Disclosures: Mori reports no relevant financial disclosures. Please see the study for all other authors’ relevant financial disclosures.
December 31, 2020
2 min read

CABG, surgical AVR may be safe despite flu season severity, duration

Disclosures: Mori reports no relevant financial disclosures. Please see the study for all other authors’ relevant financial disclosures.
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CABG or surgical AVR procedures may be safe to perform even in the worst of influenza seasons, according to research published in JAMA Network Open.

“Among older adults who underwent elective coronary and aortic valve operations during influenza seasons, there were no consistent associations between the severity of the influenza season and the risk of mortality or readmission,” Makoto Mori, MD, surgery resident at the Center for Outcomes Research and Evaluation at the Yale-New Haven Hospital, and colleagues wrote. “For CABG procedures, increasing seasonal severity may be associated with a slightly higher risk of 30-day mortality.”

Woman with flu
Source: Adobe Stock

Using Medicare fee-for-service inpatient claims data, researchers identified 313,159 individuals who underwent CABG (median age, 73 years; 71% men) and 135,550 who underwent surgical AVR (median age, 76 years; 61% men) during influenza seasons (November 1 to March 31) between 2003 and 2017.

“Patients recovering from a major operation are increasingly susceptible to respiratory complications, but whether undergoing operations during more severe influenza seasons is associated with a higher risk of respiratory complications remains unknown,” the researchers wrote.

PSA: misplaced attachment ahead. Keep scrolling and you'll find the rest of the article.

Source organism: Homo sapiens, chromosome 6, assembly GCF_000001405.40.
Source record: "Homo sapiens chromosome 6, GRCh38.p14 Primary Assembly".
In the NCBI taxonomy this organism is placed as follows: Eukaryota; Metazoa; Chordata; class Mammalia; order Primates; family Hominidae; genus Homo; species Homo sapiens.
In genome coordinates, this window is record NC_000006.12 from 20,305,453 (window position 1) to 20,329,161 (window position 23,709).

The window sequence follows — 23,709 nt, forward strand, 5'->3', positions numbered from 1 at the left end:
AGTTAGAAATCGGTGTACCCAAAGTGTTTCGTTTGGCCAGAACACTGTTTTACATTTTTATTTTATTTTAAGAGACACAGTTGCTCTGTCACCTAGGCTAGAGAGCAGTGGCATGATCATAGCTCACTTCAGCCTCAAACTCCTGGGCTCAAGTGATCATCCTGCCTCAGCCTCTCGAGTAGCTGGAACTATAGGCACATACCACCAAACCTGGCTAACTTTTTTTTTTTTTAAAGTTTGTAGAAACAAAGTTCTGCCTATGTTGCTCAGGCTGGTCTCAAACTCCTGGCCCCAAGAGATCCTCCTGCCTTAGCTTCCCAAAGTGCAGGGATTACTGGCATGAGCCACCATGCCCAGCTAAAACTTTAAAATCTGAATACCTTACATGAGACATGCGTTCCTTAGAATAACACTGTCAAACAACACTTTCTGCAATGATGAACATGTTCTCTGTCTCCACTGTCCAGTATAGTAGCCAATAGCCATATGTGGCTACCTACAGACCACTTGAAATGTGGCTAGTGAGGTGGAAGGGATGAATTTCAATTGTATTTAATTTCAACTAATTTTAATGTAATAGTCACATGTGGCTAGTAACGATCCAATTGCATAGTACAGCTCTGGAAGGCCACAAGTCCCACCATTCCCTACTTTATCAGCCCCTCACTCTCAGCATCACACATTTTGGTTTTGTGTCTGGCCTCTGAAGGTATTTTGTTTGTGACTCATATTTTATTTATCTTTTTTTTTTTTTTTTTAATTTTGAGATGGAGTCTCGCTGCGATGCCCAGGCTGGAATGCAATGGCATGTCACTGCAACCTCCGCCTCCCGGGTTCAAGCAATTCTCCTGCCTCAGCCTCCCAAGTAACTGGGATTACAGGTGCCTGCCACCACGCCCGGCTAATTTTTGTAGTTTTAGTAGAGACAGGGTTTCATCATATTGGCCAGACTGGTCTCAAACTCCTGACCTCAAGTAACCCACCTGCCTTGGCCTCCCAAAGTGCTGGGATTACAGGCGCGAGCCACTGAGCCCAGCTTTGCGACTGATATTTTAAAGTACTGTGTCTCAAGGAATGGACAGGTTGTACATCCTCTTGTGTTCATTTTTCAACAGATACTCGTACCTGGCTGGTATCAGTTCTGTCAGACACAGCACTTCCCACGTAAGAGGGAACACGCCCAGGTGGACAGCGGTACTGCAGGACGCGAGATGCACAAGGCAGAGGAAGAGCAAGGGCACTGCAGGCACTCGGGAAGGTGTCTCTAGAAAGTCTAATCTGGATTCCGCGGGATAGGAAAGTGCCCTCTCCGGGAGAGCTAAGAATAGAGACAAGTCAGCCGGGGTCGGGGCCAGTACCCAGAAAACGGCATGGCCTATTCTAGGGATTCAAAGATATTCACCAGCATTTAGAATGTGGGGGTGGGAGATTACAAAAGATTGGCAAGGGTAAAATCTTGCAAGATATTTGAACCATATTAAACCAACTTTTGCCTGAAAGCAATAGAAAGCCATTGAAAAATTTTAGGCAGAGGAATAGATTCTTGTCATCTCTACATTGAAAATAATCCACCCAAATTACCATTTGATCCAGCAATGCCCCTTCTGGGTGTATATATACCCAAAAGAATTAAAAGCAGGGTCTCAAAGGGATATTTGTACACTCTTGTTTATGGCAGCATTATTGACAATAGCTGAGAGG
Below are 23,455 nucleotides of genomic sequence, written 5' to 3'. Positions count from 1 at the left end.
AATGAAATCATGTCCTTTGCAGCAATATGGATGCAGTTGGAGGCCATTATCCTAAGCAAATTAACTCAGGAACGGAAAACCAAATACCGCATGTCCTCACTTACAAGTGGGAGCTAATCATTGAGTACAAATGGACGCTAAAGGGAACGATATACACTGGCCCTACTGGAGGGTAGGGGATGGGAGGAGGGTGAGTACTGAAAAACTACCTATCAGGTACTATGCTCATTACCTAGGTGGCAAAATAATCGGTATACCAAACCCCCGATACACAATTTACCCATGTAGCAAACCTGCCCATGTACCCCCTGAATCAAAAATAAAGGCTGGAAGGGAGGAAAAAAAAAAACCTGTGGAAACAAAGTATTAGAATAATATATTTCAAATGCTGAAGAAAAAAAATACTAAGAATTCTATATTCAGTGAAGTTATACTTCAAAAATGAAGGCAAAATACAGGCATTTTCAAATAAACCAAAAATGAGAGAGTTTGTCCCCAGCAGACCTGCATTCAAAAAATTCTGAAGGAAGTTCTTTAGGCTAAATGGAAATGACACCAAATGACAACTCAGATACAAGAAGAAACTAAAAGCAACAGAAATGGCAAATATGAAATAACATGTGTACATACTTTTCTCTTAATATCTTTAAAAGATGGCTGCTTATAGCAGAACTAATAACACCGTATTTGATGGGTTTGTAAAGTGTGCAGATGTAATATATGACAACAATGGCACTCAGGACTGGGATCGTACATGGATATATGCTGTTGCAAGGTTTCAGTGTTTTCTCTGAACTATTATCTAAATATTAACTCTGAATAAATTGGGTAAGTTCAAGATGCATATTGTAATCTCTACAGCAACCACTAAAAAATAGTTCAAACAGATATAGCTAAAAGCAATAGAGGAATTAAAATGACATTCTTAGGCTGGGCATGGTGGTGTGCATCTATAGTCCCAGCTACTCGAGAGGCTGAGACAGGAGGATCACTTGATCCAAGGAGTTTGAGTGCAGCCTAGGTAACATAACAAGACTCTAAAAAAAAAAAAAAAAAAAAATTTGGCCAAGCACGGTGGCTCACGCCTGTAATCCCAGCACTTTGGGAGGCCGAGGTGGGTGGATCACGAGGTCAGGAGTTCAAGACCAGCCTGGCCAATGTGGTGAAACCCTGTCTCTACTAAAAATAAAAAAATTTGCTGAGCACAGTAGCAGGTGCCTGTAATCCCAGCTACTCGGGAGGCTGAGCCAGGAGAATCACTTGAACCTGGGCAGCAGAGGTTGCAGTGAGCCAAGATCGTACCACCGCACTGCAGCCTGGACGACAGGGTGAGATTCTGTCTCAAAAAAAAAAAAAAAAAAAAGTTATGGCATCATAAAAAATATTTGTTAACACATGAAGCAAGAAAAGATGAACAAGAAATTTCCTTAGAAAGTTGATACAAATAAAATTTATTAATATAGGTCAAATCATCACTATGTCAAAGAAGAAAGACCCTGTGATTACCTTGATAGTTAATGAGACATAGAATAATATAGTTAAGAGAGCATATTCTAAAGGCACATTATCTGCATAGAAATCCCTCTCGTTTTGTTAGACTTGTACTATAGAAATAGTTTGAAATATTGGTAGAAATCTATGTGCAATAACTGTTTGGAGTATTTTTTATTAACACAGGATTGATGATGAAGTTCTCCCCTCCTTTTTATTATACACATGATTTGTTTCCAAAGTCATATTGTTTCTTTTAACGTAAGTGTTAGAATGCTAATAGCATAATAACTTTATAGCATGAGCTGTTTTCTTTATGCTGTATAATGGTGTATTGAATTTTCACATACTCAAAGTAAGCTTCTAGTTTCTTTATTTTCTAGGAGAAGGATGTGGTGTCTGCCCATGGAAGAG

The duration and severity of influenza seasons were defined as mild, moderate and severe based on rates of influenza-associated hospitalizations and deaths related to pneumonia or influenza according to CDC statistics.

Of the influenza seasons studied, six were mild, five were moderate and four were severe.

“Because elective procedures may be postponed to mitigate the potential risk, we evaluated associations between the severity of influenza seasons and the risks of mortality and hospital readmissions after elective coronary artery bypass grafting (CABG) and surgical aortic valve replacement,” the researchers wrote.

Outcomes of interest included in-hospital and 30-day mortality and all-cause and pneumonia-related 30-day readmissions.

Researchers observed that patients who underwent CABG during moderate (OR = 1.06; 95% CI, 1.01-1.11) and severe (OR = 1.06; 95% CI, 1.01-1.12) influenza seasons experienced greater risks for 30-day mortality compared with patients who had procedures during mild seasons (P = .03).

Among patients who underwent surgical AVR, 30-day mortality risk was not significantly higher during moderate (OR = 1.03; 95% CI, 0.96-1.1) or severe (OR = 1.01; 95% CI, 0.94-1.06) influenza seasons compared with mild seasons (P = .66).

Moreover, risk for all-cause readmission risk was not significantly greater in CABG or surgical AVR performed during moderate (OR for CABG = 0.99; 95% CI, 0.97-1.01; OR for surgical AVR = 0.99; 95% CI, 0.96-1.02) or severe influenza seasons (OR for CABG = 0.92; 95% CI, 0.9-0.95; OR for surgical AVR = 0.93; 95% CI, 0.9-0.96) compared with mild influenza seasons.

“Our large sample suggests that it is safe to perform elective major operations regardless of the severity of influenza seasons,” the researchers wrote.